by Carlus Hudson
Although the study of social movements has shown that state institutions are not the only vehicles for societal change, the political forces which emanate from civil society and challenge state authority require theorisation. Near the end of his life, in 1967 Theodor Adorno conceptualised the post-1945 far right as a potent movement with social and cultural attitudes spread widely in West German society and still capable of attracting mass political support. Nazism’s defeat in 1945, the partitioning of Germany and the process and legacy of denazification kept the re-emergence of a similar threat at bay, but the ideology did not disappear. By rejecting a monocausal social-psychological explanation of post-war fascism, Adorno also rejects the pessimistic idea of it as something that people must accept as an inevitable part of living in modern and democratic societies.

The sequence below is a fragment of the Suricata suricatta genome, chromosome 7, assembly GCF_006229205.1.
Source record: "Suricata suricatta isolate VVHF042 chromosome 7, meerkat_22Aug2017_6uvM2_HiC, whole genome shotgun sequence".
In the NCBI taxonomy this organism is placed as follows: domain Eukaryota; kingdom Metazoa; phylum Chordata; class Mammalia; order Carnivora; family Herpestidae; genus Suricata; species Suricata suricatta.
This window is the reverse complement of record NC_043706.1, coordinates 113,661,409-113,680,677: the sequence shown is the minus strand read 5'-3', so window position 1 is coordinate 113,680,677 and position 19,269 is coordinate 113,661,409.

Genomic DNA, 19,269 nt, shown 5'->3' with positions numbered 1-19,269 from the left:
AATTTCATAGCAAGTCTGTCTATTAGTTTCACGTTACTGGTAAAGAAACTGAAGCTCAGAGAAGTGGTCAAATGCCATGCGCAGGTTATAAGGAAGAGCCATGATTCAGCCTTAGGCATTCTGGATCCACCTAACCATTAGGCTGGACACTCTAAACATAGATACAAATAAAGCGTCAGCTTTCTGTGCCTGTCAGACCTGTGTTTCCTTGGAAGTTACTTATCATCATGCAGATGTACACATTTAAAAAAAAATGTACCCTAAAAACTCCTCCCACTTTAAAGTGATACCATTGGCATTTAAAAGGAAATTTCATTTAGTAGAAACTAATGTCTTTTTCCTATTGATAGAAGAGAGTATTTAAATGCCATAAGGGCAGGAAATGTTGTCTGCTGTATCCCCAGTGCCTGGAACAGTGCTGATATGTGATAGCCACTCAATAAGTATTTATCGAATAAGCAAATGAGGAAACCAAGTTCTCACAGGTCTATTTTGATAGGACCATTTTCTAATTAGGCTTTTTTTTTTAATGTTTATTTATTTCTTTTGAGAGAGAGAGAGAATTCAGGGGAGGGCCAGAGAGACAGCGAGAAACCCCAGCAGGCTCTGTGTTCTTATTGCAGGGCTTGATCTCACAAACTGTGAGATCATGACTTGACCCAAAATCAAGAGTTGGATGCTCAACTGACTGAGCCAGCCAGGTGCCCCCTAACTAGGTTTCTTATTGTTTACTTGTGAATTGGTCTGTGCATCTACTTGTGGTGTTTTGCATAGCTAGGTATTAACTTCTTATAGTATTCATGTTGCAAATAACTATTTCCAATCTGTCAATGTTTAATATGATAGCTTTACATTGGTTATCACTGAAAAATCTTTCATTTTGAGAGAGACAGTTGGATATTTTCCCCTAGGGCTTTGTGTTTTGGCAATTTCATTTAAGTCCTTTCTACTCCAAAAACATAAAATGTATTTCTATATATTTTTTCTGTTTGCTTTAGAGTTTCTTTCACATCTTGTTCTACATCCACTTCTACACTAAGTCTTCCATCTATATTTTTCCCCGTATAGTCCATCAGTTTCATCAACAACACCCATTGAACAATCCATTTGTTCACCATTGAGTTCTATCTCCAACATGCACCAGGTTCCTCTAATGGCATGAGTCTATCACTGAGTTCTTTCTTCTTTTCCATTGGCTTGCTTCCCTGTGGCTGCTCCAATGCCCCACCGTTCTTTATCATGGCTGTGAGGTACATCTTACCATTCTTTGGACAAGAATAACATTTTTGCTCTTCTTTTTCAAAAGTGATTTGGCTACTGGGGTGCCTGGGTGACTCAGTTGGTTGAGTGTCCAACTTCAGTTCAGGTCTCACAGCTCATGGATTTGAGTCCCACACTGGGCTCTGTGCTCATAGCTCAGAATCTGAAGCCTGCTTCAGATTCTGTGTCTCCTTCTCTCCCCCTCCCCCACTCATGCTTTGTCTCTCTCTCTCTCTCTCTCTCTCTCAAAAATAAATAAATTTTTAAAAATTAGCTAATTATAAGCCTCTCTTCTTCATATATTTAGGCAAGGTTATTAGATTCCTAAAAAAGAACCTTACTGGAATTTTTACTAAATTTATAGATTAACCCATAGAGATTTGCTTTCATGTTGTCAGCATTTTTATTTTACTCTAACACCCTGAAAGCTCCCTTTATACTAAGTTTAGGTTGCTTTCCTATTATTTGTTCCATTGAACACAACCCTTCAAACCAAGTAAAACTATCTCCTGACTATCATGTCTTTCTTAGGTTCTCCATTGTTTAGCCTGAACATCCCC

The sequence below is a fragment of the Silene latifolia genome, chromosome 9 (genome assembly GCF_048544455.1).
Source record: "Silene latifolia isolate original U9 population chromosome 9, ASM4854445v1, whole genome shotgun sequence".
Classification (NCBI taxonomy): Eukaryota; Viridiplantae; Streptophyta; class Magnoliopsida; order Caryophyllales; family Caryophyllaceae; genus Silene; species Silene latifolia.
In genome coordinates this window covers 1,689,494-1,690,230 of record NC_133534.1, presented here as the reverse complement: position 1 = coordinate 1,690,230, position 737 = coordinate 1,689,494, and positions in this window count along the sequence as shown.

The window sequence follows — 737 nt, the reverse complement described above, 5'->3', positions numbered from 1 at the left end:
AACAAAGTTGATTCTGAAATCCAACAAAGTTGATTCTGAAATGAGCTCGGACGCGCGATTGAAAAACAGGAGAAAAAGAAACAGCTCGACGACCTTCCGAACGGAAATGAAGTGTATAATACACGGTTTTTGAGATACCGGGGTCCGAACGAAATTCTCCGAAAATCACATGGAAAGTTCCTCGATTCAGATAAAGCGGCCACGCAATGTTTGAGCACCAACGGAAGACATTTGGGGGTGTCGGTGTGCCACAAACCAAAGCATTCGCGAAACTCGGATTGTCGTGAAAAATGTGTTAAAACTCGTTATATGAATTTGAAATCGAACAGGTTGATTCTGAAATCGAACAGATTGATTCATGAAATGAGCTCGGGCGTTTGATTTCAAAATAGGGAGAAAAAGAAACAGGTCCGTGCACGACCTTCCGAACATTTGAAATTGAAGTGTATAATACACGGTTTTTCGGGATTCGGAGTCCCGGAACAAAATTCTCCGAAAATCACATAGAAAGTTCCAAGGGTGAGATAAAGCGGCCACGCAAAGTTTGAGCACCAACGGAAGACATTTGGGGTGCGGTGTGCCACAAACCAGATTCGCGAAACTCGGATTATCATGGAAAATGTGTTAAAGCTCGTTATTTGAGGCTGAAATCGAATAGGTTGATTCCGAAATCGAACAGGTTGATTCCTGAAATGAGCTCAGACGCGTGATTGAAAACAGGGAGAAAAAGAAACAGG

Anti-fascists have the agency to change society for the better and they have used it for as long as fascism has existed. Fascist street movements in the UK were defeated in the 1930s and again in 1970s by anti-fascists who mobilised against them in larger numbers at counter-demonstrations. Students took anti-fascism into the National Union of Students (NUS) by voting for the ‘no platform’ policy at the April 1974 conference. The aim of the policy, which built on earlier anti-fascist praxis and has returned in different forms since then, is to deny spaces in student unions to the ideas espoused by fascists and racists, thereby making them less mainstream and limiting the size of the audience reachable by fascist and racist ideologues. By no platforming, students were able to use their unions instrumentally to counter the influence of the extreme right. They were driven by moral revulsion at fascism and racism, a near-universal positive commitment to democratic freedom in society, and in smaller numbers commitments to anti-fascism and anti-racism as social movements and to left-wing politics.